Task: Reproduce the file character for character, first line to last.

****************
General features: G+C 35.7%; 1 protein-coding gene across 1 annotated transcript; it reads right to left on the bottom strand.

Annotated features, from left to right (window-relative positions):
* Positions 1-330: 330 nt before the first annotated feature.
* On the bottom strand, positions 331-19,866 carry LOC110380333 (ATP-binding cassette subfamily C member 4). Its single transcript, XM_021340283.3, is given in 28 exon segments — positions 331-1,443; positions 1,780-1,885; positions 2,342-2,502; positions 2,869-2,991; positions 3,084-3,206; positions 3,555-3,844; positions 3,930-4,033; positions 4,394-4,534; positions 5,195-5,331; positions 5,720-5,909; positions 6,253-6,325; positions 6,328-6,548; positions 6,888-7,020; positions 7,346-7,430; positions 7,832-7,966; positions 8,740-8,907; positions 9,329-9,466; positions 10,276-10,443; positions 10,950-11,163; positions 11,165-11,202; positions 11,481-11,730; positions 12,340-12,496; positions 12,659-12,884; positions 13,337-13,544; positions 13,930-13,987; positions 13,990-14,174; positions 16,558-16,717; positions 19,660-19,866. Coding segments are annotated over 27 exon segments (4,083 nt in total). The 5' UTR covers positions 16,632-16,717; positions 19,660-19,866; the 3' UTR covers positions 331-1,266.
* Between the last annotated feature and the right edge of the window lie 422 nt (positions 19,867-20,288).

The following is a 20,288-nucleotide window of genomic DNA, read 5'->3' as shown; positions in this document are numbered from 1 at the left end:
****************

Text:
General features: G+C 35.7%; 1 protein-coding gene across 1 annotated transcript; it reads right to left on the bottom strand.

Annotated features, from left to right (window-relative positions):
* Positions 1-330: 330 nt before the first annotated feature.
* On the bottom strand, positions 331-19,866 carry LOC110380333 (ATP-binding cassette subfamily C member 4). Its single transcript, XM_021340283.3, is given in 28 exon segments — positions 331-1,443; positions 1,780-1,885; positions 2,342-2,502; positions 2,869-2,991; positions 3,084-3,206; positions 3,555-3,844; positions 3,930-4,033; positions 4,394-4,534; positions 5,195-5,331; positions 5,720-5,909; positions 6,253-6,325; positions 6,328-6,548; positions 6,888-7,020; positions 7,346-7,430; positions 7,832-7,966; positions 8,740-8,907; positions 9,329-9,466; positions 10,276-10,443; positions 10,950-11,163; positions 11,165-11,202; positions 11,481-11,730; positions 12,340-12,496; positions 12,659-12,884; positions 13,337-13,544; positions 13,930-13,987; positions 13,990-14,174; positions 16,558-16,717; positions 19,660-19,866. Coding segments are annotated over 27 exon segments (4,083 nt in total). The 5' UTR covers positions 16,632-16,717; positions 19,660-19,866; the 3' UTR covers positions 331-1,266.
* Between the last annotated feature and the right edge of the window lie 422 nt (positions 19,867-20,288).

The following is a 20,288-nucleotide window of genomic DNA, read 5'->3' as shown; positions in this document are numbered from 1 at the left end: